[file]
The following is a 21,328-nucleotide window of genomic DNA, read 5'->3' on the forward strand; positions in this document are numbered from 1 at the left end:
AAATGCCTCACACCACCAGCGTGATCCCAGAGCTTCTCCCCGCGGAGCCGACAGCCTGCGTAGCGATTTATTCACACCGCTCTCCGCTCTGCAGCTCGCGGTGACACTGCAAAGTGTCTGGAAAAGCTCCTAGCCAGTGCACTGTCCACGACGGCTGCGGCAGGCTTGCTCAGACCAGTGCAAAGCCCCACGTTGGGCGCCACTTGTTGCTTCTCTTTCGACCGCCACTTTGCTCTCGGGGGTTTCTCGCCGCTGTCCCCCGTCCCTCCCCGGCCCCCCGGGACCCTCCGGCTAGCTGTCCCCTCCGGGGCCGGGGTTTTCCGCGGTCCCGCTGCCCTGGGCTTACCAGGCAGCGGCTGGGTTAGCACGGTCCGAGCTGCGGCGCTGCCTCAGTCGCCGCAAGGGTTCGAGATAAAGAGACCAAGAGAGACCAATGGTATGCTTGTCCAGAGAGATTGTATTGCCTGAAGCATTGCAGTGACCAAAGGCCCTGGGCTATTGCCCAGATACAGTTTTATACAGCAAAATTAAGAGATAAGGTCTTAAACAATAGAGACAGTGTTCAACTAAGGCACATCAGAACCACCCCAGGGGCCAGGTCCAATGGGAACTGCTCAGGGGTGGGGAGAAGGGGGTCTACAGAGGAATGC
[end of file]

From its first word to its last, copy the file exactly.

The following is a 21,328-nucleotide window of genomic DNA, read 5'->3' on the forward strand; positions in this document are numbered from 1 at the left end:
AAATGCCTCACACCACCAGCGTGATCCCAGAGCTTCTCCCCGCGGAGCCGACAGCCTGCGTAGCGATTTATTCACACCGCTCTCCGCTCTGCAGCTCGCGGTGACACTGCAAAGTGTCTGGAAAAGCTCCTAGCCAGTGCACTGTCCACGACGGCTGCGGCAGGCTTGCTCAGACCAGTGCAAAGCCCCACGTTGGGCGCCACTTGTTGCTTCTCTTTCGACCGCCACTTTGCTCTCGGGGGTTTCTCGCCGCTGTCCCCCGTCCCTCCCCGGCCCCCCGGGACCCTCCGGCTAGCTGTCCCCTCCGGGGCCGGGGTTTTCCGCGGTCCCGCTGCCCTGGGCTTACCAGGCAGCGGCTGGGTTAGCACGGTCCGAGCTGCGGCGCTGCCTCAGTCGCCGCAAGGGTTCGAGATAAAGAGACCAAGAGAGACCAATGGTATGCTTGTCCAGAGAGATTGTATTGCCTGAAGCATTGCAGTGACCAAAGGCCCTGGGCTATTGCCCAGATACAGTTTTATACAGCAAAATTAAGAGATAAGGTCTTAAACAATAGAGACAGTGTTCAACTAAGGCACATCAGAACCACCCCAGGGGCCAGGTCCAATGGGAACTGCTCAGGGGTGGGGAGAAGGGGGTCTACAGAGGAATGC